UK policy needs to promote smart grids and embrace renewable energy projects more
As three of Britain’s largest energy companies, British Gas, Npower and Scottish Power, announced rises in gas and electricity prices – expected to add between £80 and £110 to the typical annual household bill – the focus on sustainability and the smarter use of energy has once again been thrust into the public domain.
If the Government is to meet the 2020 emissions targets and tackle the population’s increasing discord with energy prices, the economic benefits of smart grids – to individual households – as well as the ecological benefits of greater plurality within the energy markets needs to be championed more.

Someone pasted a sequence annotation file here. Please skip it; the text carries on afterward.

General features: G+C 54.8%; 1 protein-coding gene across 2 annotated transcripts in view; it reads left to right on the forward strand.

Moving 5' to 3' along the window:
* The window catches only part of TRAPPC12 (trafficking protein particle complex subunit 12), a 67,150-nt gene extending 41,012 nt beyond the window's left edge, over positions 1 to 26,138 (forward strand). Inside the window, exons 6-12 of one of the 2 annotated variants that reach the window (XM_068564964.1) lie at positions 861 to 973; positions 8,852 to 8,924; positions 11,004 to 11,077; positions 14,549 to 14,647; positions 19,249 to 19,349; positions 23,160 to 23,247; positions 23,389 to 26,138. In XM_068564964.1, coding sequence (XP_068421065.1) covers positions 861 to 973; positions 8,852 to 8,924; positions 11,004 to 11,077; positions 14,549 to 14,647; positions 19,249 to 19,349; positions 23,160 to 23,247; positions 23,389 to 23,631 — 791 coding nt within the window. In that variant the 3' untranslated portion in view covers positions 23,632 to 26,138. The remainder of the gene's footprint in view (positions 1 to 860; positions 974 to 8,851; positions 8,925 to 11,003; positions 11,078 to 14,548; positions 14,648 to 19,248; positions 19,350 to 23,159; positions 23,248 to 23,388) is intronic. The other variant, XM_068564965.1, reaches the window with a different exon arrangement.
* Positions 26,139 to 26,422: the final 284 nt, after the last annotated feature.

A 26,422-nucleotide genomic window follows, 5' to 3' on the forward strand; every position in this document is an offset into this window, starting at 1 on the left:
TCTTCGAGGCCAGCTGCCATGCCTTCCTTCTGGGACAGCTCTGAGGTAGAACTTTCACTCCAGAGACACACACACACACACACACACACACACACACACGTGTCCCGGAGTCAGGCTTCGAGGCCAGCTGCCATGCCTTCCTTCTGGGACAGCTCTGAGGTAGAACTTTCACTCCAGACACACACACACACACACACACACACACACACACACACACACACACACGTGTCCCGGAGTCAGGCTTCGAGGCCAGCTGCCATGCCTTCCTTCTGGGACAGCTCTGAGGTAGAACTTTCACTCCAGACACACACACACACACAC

Speaking at the first global Ecoisland Summit on the Isle of Wight earlier this week, the UK Minister for Energy John Hayes said; “the island’s plans to deploy smart grid technologies and locally-owned renewables projects provided a template that should be replicated across UK, and around the world.”
As more renewables come on grid the Government must show more commitment to removing barriers to entry into the energy market for new operators and individual schemes. If more plurality with in the energy markets can be delivered, it stands to not only benefit the environment (as the Isle of Wight Ecoisland scheme is beginning to show), but also the consumer.
The Minister added; “we need to drive smart grids to get more out of our energy assets in an intelligent way, thus ensuring consumers pay less. Too much of the debate has traditionally been focused on generation and not consumption – we must think more about demand management.”